Searching over 5,500,000 cases.

Buy This Entire Record For $7.95

Official citation and/or docket number and footnotes (if any) for this case available with purchase.

Learn more about what you receive with purchase of this case.

White v. White

New Jersey Superior Court, Chancery Division

Decided: May 12, 1954.


Tomasulo, J.s.c.


[32 NJSuper Page 384]

Plaintiff and defendant were married in 1935 and lived together as man and wife until the defendant's first physical separation of the plaintiff in 1951, just prior to the birth of their second child. On this occasion he withdrew himself from their bedroom because as plaintiff testified, defendant "found me distasteful, and he was going to sleep in the back." Defendant continued to support his family while residing with them until March 7, 1953 when he deserted the plaintiff and their two children while she was out for the day, leaving a note for the plaintiff which reads as follows:

"(1) Joint checking account has been closed out.

(2) All store 'charge accounts' have been closed out.

(3) Have arranged for all necessary household bills to be sent to 47 Worth Street, New York. Taxes, water, gas, electric, soft water service, telephone, trash removal, Farragut.

(4) I can be reached at office.

(5) Check will be sent to you for the baby.

Check will be sent for you and house, (separate). Bud is taken care of at school."

Exhibit P-2. Defendant, in his leave-taking, had removed all his belongings including his bed, a coffee table, cocktail shakers, liquor glasses, tools, lawn mower and other miscellaneous items. Subsequently, when defendant failed to support [32 NJSuper Page 385] his family, plaintiff instituted the instant maintenance action and the ancillary attachment proceeding. In the latter phase of the proceeding, the sheriff attached the interest of the defendant in premises known as 209 Holly Street, Cranford, New Jersey, title to which was vested in the name of Wrifford White, a brother of the defendant. The attachment embraced, inter alia , the defendant's interest in 209 Holly Street as well as the rents thereof. Originally, title to these premises purchased in 1935 was vested in the names of both plaintiff and defendant and the rents thereof totaling approximately $295 a month, were collected by the defendant and deposited in their joint account up until the time of his desertion. Subsequent to the acquisition of 209 Holly Street and in anticipation of purchasing another home in Cranford on Hampton Road, the defendant suggested to the plaintiff, that in the interest of tax savings, that it would be desirable to take title to the Hampton Road property in his mother's name, and that this being done, that an "even swap" would be effected by the medium of which they, the plaintiff and the defendant, would convey the Holly Street premises for the Hampton Road premises, thus obviating a tax problem. Accordingly, plaintiff joined in a deed to the Holly Street property to defendant's mother. The latter did not pay any consideration for the transfer or toward the purchase price of the Hampton Road property. The deed to her was executed early in 1951 and was dated February 23, 1951 and recorded on June 8, 1951. Exhibit D-1. At the time of the execution of the deed to her, the defendant's mother executed a deed back to plaintiff and defendant which never became effective. Defendant's mother retained title to the Holly Street property until she conveyed it to the claimant Wrifford White by deed dated January 9, 1953 and recorded January 21, 1953. Exhibit D-2. During all this time, the defendant received the benefits of the rentals from this property. Upon the institution of the attachment proceeding, the claimant, having been noticed of the pendency of the proceeding by mail and through newspaper advertisement, retained counsel and filed a claim of property in these proceedings,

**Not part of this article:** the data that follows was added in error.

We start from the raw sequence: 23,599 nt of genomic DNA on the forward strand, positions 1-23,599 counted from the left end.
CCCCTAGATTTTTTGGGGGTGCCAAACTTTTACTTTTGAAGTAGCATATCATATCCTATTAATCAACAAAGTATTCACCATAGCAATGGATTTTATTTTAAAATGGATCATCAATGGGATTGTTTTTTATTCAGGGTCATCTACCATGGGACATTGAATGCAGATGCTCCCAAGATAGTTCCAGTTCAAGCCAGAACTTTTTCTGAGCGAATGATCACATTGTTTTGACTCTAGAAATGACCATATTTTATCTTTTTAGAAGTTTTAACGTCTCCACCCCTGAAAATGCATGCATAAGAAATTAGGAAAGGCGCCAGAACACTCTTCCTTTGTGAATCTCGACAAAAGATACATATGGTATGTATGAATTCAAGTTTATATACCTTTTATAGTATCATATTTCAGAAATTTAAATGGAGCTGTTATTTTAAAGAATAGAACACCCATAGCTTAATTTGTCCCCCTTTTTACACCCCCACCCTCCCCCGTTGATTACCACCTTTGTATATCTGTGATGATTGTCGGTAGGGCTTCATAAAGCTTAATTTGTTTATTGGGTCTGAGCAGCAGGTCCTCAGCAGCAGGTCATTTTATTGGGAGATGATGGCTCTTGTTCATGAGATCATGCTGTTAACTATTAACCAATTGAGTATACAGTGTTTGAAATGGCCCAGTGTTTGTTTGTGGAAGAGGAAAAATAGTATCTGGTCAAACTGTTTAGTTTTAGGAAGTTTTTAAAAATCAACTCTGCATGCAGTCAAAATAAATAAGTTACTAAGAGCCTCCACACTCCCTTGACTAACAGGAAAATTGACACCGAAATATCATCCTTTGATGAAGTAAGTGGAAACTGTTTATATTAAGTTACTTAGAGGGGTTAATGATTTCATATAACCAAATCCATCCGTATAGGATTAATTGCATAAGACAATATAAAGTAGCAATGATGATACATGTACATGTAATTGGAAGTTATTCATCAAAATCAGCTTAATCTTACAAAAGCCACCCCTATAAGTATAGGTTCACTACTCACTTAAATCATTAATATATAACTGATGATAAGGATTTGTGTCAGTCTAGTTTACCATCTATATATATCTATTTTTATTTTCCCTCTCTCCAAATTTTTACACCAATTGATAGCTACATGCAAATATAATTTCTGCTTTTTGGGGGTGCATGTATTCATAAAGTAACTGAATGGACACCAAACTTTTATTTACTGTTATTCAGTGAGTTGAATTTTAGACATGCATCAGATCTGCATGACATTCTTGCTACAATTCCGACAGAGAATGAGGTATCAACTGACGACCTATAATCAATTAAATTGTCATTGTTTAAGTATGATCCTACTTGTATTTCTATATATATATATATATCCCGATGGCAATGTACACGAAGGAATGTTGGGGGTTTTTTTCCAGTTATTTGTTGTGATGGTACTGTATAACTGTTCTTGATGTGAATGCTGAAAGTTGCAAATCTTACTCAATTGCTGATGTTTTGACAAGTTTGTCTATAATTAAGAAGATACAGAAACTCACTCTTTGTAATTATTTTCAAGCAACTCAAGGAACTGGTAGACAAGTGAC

[32 NJSuper Page 386]

challenging the propriety of the attachment. An ad interim motion by claimant to quash the attachment as well as a counter-motion to dismiss the claim of property were denied pending an inquiry into the merits of the respective contentions of the plaintiff and the claimant. The hearing developed the facts which I have found, supra.